Anti-workplace harassment and equal pay legislation becomes law in Vermont



Published: 06-30-2023 9:26 AM

Gov. Phil Scott has signed into law a measure intended to strengthen anti-harassment protections in the workplace and ban pay discrimination for certain groups.

The bill, S.103, won final approval in the Senate during this month’s veto session. It replaces a previous “severe or pervasive” standard for harassment claims with a broader, more holistic view of what constitutes harassment. Scott signed the bill Wednesday.

The measure also expands Vermont’s equal pay law, already in place on the basis of gender, to include race, national origin, disability status, sexual orientation and gender identity.

Scott’s spokesperson, Rebecca Kelley, said via email that the bill would strengthen protections against discrimination as Vermont focuses on increasing equity.

“While there were some concerns raised by employers, it appears those issues will be manageable, and the positive impacts of the bill outweighed the risks,” Kelley wrote.

Sen. Kesha Ram Hinsdale, D-Chittenden Southeast, who introduced the bill, said she was proud of its broad support in the Senate Committee on Economic Development, Housing and General Affairs, which she chairs. Ram Hinsdale said the bill would show people of color and LGBTQ+ people across the country that “Vermont takes their well-being in the workplace seriously.”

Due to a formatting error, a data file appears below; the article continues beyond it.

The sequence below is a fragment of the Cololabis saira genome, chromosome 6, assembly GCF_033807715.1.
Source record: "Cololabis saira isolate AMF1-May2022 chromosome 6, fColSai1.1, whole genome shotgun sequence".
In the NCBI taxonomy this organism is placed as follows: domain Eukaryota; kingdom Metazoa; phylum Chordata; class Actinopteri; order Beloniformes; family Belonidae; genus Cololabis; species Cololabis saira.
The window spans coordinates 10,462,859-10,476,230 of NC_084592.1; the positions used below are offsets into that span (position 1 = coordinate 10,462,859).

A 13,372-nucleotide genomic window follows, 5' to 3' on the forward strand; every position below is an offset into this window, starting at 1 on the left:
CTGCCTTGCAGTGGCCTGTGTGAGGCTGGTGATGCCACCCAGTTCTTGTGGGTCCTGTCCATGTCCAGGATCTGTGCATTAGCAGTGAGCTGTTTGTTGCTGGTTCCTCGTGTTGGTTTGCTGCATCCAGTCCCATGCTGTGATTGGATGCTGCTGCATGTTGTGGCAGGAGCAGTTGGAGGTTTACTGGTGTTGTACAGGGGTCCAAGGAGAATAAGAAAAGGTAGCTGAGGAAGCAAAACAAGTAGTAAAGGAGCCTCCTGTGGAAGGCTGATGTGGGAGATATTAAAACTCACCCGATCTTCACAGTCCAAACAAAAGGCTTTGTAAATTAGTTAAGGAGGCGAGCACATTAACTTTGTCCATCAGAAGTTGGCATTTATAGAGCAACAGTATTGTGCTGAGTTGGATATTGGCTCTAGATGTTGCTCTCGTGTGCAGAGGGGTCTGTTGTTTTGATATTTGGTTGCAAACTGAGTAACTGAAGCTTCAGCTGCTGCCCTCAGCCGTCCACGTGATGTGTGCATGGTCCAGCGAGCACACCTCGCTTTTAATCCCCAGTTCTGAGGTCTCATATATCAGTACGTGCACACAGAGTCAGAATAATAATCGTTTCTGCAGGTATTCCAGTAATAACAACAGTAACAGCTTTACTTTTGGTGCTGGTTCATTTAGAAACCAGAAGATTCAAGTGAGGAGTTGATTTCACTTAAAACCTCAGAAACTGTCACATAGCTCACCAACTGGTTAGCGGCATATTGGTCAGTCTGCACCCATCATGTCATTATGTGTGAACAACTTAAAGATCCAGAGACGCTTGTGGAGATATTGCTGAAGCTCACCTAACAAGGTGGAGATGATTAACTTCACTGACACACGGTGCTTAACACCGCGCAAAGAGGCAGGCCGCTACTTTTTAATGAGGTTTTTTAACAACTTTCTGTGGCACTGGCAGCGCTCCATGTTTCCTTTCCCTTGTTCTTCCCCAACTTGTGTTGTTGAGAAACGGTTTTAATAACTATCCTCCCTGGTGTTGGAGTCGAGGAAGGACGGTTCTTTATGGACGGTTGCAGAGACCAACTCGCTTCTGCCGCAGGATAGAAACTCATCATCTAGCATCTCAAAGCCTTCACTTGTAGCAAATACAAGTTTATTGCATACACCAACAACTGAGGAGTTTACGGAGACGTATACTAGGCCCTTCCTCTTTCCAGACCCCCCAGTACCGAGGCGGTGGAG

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Bor Yang, the outgoing director of the Vermont Human Rights Commission, called the measure “the most important civil rights bill that we have seen in Vermont in a very long time.”

She said it would address the systemic harm of wage disparities that have disproportionately affected marginalized women.

“We know that women of color, and we know that trans women, and we know that women with disabilities make less than any other group of people,” she said. “So when we see equal pay being expanded to include them, this is an opportunity for them to access … their hopes and dreams for themselves.”

Under the new law, companies are not allowed to add “no rehire” clauses to settlement agreements on harassment claims, a provision that previously applied only to sexual harassment cases, Yang said.

Missing from the signed bill is a clause the House considered that would have applied the new anti-harassment rules to K-12 students. House members ultimately opted to remove the language, although the Legislature passed a separate bill, S.138, that would create a working group to study how to treat harassment and discrimination in schools.

Ram Hinsdale said her omission of students from the version of the bill she introduced was simply a matter of jurisdiction. She said she believed the Senate Committee on Education should address the provision, rather than her commerce committee.

Yang said she was “saddened” that student protections were removed from the bill. “There’s no reason why kids should have to prove that they’ve been harassed under a different standard than adults do in Vermont,” she said.

Yang said she hopes the Legislature will take additional action next year. Particularly important to her, she said, is to get rid of a requirement that students prove their academic performance has suffered as a result of harassment.

“A student who is being called derogatory, sexist comments or racial slurs — we can objectively know that that is harmful without the student failing in school or missing class,” Yang said.